Case Study: digitizerNETBOX for high magnetic fields
The International MegaGauss Science Laboratory is part of the Institute Solid State Physics (ISSP) at the University of Tokyo. The objective of the laboratory is to study the physical properties of solid-state materials (such as semiconductors, magnetic materials, metals, insulators, superconducting materials) as they are subjected to ultra-high magnetic fields. The fields are also used for researching new materials and controlling their phase and functionality. The laboratories pulse magnets can currently generate up to 87 Tesla (T) by non-destructive methods, and from 100 T up to 760 T (currently the world record for the strongest field generated in-doors) by a destructive process.
As part of a major push to optimize the magnetic fields generated by the laboratories MegaGauss machine it is important to synchronize the trigger events that fire banks of large capacitors (figure 1). Ideally, the capacitors all need to be triggered within 10 ns of each other. As such, the laboratory must examine the trigger signals for each capacitor to determine their key characteristics and timing relationships. The MegaGauss machine also requires careful control as physical parameters restrict its firing to just a few shots per day.
In order to capture and analyze the trigger signals ISSP required a fully synchronous 10 channel digitizer system that delivers a single shot sampling rate in excess of 1 gigasamples per second (GS/s). The high sampling rate allows the shape and frequency content of individual trigger pulses to be revealed, while fully synchronous sampling ensures inter-channel timing measurements can be consistently made with sub-nanosecond precision.
A further complication is the fact that the Megaguass machine generates dangerously high magnetic fields that are potentially unsafe and can easily interfere with the measuring instrumentation. Great care needs to be taken to shield both equipment and operators. The measurement system needs to be located in the laboratory while the operator adjusts and monitors the experiments from the safety of a control room (figures 2 and 3). As such, the digitizer system must be able to operate remotely and controlled over the laboratories network.
The solution from Spectrum was the DN6.221-12 digitizerNETBOX system. This unit met all the necessary technical requirements offering 12 fully synchronous channels, each sampling at 1.25 GS/s. As digitizerNETBOX units are LXI compliant instruments they allow full remote control and data transfer over a Gbit Ethernet connection. The units also come with SBench 6-Pro software which allows the user to quickly setup the system and start making measurements. SBench 6-Pro features an easy-to-use, graphical user interface that allows multi-channel waveform display, data analysis and documentation. Acquired and analyzed signals can be stored and exported to other devices, or other software programs, in a number of formats such as MATLAB, ASCII, binary and wave (figure 4). The digitizerNETBOX systems offer significant advantages over other digitizers as they provide a turn-key solution to multi-channel acquisition. Users can select the desired number of digitizer channels as well as fundamental specifications such as the sampling rate, resolution and on-board acquisition memory.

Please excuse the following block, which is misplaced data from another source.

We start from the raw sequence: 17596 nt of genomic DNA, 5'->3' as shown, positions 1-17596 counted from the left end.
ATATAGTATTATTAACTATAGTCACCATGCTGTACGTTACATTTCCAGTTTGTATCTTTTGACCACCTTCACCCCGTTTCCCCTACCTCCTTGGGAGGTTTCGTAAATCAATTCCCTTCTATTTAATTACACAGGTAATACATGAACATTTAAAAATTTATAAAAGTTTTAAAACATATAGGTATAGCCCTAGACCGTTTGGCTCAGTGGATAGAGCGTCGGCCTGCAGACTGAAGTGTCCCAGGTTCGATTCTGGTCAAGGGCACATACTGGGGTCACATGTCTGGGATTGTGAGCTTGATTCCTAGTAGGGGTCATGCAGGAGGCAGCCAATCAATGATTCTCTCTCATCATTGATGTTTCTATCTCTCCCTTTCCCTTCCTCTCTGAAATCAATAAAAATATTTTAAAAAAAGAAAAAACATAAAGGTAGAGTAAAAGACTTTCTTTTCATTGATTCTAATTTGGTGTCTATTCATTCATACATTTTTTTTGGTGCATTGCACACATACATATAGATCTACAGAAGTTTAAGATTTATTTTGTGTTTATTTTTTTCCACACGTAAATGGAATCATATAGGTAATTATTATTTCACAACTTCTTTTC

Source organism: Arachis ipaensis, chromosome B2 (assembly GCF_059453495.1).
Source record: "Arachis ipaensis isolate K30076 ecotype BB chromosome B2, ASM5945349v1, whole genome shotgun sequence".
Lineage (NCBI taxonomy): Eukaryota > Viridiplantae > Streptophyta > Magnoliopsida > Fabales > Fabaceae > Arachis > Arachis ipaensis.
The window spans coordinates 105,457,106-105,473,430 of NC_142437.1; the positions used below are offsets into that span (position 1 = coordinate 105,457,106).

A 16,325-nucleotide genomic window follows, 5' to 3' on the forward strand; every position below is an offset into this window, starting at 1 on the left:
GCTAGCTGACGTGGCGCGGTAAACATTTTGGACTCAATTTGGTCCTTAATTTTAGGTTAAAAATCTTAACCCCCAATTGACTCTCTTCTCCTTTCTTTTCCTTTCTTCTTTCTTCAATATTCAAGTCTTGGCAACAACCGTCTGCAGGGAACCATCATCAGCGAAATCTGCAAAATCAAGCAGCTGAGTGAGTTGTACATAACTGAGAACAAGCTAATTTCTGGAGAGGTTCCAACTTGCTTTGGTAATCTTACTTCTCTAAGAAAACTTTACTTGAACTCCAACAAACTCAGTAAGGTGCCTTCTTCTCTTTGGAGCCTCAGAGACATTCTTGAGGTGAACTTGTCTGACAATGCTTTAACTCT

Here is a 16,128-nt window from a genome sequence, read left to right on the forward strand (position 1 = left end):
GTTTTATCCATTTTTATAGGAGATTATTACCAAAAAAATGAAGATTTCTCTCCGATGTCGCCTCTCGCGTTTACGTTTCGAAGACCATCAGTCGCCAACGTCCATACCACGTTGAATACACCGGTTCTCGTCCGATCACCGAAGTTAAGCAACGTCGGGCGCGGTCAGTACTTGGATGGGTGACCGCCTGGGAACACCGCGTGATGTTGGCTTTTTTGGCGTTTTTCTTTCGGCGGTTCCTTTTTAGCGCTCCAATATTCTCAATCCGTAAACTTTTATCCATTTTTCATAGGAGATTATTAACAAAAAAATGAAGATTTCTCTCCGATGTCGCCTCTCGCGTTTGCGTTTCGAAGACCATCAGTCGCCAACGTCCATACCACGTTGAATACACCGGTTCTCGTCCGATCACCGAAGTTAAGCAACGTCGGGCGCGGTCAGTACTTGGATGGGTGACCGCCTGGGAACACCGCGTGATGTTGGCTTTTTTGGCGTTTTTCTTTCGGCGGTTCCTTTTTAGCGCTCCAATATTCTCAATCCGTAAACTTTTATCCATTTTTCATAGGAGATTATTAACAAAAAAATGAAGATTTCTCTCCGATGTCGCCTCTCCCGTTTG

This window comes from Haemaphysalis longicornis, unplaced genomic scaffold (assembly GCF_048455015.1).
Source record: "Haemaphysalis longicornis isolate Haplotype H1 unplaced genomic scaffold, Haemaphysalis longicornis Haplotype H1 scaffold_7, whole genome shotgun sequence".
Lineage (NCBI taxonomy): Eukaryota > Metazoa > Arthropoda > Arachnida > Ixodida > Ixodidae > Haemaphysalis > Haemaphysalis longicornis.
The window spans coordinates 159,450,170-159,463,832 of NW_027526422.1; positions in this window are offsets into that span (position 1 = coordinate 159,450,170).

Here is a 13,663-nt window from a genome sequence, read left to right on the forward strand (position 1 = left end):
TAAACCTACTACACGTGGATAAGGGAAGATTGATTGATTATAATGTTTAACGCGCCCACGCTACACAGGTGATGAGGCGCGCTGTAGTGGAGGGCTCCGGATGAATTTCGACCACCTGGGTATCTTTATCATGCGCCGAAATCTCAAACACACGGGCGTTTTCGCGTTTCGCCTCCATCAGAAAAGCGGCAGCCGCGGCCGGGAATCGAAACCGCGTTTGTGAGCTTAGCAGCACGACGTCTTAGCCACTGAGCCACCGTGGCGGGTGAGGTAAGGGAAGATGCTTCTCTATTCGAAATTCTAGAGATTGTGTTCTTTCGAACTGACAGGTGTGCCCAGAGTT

Test run with new coils
The picture on the right shows a test run with a new type of coils. At the 77 us point the new coil actually explodes. The low level signals on B_waves 1-3 (from the 30 us) mark are actually a warning that the coil has some issues!
The Spectrum digitizerNETBOX provides an easy-to-use multi-channel data acquisition system that is well matched to the requirements of ISSP. The system was quickly installed and integrated into the MegaGauss machine so that trigger timing measurements and analysis could be made with improved precision and detail. The laboratory is now able to further optimize the performance of the Megagauss machine with the expectation that they will be able to generate the worlds highest ever in-door magnetic fields later in 2017.
Article written in collaboration with the International MegaGauss Science Laboratory, Institute Solid State Physics (ISSP) at the University of Tokyo
Copyright (text & photos): Institute Solid State Physics (ISSP) & Spectrum Instrumentation